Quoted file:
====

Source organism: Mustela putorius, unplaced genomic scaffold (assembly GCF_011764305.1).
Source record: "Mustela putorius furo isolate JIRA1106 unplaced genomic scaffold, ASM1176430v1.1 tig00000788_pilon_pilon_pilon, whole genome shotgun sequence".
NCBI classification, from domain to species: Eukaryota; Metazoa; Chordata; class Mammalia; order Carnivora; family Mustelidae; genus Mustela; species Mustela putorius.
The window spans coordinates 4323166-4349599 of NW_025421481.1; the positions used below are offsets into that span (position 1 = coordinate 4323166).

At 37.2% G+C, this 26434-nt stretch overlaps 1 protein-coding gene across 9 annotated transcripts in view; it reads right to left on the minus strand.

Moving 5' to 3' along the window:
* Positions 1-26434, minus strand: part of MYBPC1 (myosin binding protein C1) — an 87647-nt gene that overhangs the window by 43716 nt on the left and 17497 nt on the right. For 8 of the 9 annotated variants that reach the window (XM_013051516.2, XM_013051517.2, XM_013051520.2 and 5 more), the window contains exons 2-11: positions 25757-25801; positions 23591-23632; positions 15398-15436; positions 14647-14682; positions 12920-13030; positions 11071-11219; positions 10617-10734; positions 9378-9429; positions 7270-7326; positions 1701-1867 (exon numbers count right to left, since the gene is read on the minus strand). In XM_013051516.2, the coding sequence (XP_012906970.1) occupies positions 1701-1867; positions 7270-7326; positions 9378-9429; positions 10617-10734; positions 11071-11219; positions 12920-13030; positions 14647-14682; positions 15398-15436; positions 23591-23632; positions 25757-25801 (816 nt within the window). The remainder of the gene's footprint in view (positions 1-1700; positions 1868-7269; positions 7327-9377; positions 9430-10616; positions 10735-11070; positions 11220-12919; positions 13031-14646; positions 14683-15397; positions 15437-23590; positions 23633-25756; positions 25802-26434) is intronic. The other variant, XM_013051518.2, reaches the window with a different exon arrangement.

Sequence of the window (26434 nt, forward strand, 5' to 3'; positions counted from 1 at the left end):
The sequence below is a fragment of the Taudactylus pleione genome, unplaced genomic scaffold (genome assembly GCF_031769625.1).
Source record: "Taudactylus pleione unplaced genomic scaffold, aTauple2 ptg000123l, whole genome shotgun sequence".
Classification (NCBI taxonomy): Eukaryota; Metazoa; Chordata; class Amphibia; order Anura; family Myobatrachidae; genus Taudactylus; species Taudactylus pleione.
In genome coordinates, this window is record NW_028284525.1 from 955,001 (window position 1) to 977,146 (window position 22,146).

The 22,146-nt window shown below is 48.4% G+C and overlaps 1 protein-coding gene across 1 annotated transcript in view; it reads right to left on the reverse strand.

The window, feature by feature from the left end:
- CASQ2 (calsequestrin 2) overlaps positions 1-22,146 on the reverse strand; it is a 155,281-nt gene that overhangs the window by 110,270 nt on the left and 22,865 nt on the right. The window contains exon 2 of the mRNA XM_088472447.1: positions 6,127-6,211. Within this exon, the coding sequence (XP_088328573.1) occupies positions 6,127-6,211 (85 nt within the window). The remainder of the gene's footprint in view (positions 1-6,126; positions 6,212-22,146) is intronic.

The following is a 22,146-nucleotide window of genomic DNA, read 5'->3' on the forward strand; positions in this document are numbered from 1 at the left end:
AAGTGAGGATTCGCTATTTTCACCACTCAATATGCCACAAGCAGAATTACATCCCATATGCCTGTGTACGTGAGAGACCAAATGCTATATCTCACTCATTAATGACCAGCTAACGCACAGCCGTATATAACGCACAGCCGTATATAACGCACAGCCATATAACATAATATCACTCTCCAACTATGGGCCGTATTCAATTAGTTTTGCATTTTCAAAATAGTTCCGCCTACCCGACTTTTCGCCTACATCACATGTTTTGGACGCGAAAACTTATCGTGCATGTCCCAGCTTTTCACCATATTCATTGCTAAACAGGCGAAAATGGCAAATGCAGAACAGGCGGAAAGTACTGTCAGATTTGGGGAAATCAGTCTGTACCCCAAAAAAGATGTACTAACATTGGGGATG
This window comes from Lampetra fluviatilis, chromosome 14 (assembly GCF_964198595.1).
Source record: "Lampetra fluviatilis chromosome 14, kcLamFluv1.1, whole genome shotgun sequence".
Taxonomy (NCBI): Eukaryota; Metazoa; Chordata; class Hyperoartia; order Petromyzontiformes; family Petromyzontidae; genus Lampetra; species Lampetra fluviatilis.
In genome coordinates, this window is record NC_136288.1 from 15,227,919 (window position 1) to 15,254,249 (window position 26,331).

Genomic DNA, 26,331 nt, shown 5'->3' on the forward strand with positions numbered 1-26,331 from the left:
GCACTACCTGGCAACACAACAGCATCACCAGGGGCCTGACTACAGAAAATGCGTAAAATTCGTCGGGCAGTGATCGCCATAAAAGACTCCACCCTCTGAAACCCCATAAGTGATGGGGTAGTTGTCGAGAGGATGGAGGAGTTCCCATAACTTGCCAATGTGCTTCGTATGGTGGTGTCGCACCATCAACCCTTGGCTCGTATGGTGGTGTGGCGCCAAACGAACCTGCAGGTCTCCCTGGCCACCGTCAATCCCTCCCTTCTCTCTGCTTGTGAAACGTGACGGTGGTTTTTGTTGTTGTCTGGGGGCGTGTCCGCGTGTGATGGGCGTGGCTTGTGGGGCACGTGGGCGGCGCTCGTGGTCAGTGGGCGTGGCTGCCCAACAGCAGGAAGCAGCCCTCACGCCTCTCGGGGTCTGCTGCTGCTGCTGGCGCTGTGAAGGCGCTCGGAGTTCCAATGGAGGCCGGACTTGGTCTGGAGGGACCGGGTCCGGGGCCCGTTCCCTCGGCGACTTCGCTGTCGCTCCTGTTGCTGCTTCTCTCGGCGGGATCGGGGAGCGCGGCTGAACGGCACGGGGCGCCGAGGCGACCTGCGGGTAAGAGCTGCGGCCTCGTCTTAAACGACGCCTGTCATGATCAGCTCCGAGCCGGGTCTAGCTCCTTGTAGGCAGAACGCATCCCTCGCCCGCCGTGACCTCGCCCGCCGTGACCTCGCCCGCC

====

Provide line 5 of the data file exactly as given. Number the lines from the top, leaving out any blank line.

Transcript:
At 37.2% G+C, this 26434-nt stretch overlaps 1 protein-coding gene across 9 annotated transcripts in view; it reads right to left on the minus strand.